Success on the web is measured by usage and growth. Web-based companies live or die by the ability to scale their infrastructure to accommodate increasing demand. This book is a hands-on and practical guide to planning for such growth, with many techniques and considerations to help you plan, deploy, and manage web application infrastructure.
The Art of Capacity Planning is written by the manager of data operations for the world-famous photo-sharing site Flickr.com, now owned by Yahoo! John Allspaw combines personal anecdotes from many phases of Flickr's growth with insights from his colleagues in many other industries to give you solid guidelines for measuring your growth, predicting trends, and making cost-effective preparations.
- Evaluating tools for measurement and deployment
- Capacity analysis and prediction for storage, database, and application servers
- Designing architectures to easily add and measure capacity
- Handling sudden spikes
- Predicting exponential and explosive growth
- How cloud services such as EC2 can fit into a capacity strategy
In this book, Allspaw draws on years of valuable experience, starting from the days when Flickr was relatively small and had to deal with the typical growth pains and cost/performance trade-offs of a typical company with a Web presence. The advice he offers in The Art of Capacity Planning will not only help you prepare for explosive growth, it will save you tons of grief.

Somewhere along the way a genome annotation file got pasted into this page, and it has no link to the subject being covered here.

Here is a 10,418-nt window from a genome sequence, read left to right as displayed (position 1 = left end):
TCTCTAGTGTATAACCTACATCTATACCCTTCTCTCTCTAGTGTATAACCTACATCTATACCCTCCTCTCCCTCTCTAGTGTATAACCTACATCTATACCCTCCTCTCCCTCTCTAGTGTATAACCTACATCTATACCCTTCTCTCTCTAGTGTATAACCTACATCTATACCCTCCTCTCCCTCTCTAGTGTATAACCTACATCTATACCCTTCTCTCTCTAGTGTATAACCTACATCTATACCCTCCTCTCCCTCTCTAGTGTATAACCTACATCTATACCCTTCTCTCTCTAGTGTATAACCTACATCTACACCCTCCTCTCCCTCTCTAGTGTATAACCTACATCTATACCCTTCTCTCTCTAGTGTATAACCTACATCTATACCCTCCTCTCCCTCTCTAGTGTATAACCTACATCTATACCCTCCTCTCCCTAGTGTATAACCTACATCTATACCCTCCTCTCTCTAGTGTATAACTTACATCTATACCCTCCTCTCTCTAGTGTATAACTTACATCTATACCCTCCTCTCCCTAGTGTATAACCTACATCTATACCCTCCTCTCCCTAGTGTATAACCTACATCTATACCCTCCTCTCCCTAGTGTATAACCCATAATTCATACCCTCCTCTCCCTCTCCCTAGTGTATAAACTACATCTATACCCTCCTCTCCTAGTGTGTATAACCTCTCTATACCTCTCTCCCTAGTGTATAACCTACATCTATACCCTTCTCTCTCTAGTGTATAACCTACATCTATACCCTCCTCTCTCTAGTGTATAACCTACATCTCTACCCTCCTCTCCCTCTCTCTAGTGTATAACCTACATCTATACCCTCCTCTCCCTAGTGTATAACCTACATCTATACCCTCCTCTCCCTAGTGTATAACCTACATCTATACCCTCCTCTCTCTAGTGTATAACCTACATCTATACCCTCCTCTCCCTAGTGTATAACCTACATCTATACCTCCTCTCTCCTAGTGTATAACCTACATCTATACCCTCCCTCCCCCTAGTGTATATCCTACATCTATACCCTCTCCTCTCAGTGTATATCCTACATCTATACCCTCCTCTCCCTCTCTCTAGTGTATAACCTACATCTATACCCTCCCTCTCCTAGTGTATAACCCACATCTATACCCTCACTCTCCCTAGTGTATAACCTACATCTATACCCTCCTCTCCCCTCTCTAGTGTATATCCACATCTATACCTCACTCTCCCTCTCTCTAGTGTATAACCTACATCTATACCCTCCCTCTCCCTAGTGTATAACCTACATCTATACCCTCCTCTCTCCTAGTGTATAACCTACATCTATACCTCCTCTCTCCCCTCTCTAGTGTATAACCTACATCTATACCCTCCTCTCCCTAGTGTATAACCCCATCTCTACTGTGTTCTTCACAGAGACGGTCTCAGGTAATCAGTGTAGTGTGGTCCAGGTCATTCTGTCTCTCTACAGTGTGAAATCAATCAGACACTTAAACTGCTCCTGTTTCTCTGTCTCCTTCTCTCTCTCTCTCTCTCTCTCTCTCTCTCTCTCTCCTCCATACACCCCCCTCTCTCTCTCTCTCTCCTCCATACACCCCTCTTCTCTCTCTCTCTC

|Publisher:||O'Reilly Media, Incorporated|
|Sold by:||Barnes & Noble|
|File size:||5 MB|
About the Author
John Allspaw is currently Operations Engineering Manager at Flickr, the popular photo site. He has had extensive experience working with growing web sites since 1999. These include online news magazines (Salon.com, InfoWorld.com, Macworld.com) and social networking sites that experienced extreme growth (Friendster and Flickr). During his time at Friendster, traffic increased 5X. He was responsible for their transition from a couple dozen servers in a failing data center to over 400 machines across two data centers, and the complete redesign of the backing infrastructure. When he joined Flickr, they had 10 servers in a tiny data center in Vancouver; they are now located in multiple data centers across the US. Prior to his web experience, Allspaw worked in modeling and simulation as a mechanical engineer doing car crash simulations for the NHTSA.